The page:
I write a lot of Microsoft Word based documents. Specifications, requirements, technical reviews, articles, designs, the vast majority, but not all, IT related. They often contain a lot of tables, diagrams, and in a lot of cases these complex documents are many, many pages long. And I work with, or review many documents written by others.
One of the things that I never cease to be amazed by are the extraordinarily simple Microsoft Word formatting settings, it seems very few people know about, or if they do, don’t use very well, that can easily improve the layout and formatting of documents. They are all related to document pagination and how content is positioned, and essentially remains positioned.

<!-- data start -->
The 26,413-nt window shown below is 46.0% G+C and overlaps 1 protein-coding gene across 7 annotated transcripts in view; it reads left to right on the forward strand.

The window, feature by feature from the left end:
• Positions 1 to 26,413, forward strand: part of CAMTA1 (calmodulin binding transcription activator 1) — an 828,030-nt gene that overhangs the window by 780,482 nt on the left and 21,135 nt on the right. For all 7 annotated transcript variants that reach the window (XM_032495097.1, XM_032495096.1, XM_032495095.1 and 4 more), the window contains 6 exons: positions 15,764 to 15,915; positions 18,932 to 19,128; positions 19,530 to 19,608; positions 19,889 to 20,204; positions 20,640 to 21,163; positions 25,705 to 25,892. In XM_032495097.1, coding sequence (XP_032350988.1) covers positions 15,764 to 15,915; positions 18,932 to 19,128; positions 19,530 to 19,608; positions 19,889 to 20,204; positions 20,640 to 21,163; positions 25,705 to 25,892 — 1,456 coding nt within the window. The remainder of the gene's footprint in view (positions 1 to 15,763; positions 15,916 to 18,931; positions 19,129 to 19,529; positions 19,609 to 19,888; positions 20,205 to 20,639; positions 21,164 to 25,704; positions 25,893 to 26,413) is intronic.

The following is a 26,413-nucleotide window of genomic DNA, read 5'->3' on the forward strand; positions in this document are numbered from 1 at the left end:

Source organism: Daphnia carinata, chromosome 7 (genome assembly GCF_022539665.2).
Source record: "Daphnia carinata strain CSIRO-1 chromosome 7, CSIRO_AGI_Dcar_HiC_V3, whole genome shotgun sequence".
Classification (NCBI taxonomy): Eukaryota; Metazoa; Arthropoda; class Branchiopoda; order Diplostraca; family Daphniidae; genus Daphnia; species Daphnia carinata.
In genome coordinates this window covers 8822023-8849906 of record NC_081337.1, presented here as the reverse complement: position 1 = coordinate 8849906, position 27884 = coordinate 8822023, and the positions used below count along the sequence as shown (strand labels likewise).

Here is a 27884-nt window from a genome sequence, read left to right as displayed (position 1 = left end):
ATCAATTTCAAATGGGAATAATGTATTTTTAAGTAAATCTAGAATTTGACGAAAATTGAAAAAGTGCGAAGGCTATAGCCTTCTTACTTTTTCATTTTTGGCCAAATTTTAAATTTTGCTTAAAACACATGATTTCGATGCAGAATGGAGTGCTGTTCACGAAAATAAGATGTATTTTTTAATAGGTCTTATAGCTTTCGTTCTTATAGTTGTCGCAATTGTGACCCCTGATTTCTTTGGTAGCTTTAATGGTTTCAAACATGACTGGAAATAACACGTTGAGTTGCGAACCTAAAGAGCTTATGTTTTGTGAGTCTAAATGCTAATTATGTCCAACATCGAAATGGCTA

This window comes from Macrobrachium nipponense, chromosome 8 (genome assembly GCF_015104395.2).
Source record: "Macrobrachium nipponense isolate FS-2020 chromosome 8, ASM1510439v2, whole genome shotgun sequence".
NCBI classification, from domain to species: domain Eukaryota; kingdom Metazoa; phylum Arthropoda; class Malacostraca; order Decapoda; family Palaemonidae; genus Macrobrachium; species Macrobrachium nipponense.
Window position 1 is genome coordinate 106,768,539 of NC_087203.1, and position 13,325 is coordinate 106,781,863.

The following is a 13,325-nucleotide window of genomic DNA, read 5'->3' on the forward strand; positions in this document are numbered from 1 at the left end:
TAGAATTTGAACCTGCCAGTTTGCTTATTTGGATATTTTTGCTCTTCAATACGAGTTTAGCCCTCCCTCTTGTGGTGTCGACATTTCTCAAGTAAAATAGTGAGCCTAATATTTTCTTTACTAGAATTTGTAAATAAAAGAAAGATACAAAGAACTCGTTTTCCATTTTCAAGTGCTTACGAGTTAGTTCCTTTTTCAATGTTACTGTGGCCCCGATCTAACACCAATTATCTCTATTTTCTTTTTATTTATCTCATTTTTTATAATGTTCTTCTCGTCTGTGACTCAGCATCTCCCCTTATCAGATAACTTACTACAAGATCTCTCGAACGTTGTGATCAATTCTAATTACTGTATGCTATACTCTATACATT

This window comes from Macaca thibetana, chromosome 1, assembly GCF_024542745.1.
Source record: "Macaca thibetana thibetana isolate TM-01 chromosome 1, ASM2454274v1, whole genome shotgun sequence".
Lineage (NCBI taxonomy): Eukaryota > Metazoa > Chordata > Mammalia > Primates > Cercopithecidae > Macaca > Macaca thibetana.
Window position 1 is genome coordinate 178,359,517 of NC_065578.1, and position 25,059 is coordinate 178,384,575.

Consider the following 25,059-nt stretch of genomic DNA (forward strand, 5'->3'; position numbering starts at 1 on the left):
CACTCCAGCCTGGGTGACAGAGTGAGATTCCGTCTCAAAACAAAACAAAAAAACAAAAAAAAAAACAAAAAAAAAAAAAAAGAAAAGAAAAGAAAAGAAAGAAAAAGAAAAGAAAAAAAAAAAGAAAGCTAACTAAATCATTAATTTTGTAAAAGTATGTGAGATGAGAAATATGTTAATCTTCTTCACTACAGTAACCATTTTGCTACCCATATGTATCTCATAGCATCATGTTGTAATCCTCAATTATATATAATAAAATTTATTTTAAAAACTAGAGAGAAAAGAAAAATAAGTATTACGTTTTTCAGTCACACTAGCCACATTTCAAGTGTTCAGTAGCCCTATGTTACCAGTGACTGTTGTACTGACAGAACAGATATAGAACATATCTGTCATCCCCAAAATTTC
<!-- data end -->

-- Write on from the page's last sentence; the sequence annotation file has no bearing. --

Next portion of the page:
And when these settings are used appropriately, they can make a huge difference to how a document looks, and more importantly how it looks as the document evolves and grows.
These properties are all defined as characteristics of a Microsoft word paragraph and are assembled under the heading of Pagination on the Line and Page Breaks tab. They’re the following settings:
- Widow/Orphan Control
- Keep with next
- Keep lines together
- Page break before
These seemingly simple settings can help you control the format of a complex Microsoft Word document much more comprehensively than you might at first imagine. I’ll describe the sort of scenarios that they assist you with, or more particularly, the sort of situations I often encounter in documents that these settings can help avoid. I’ll go through a number of scenarios in which each of these settings can assist you with.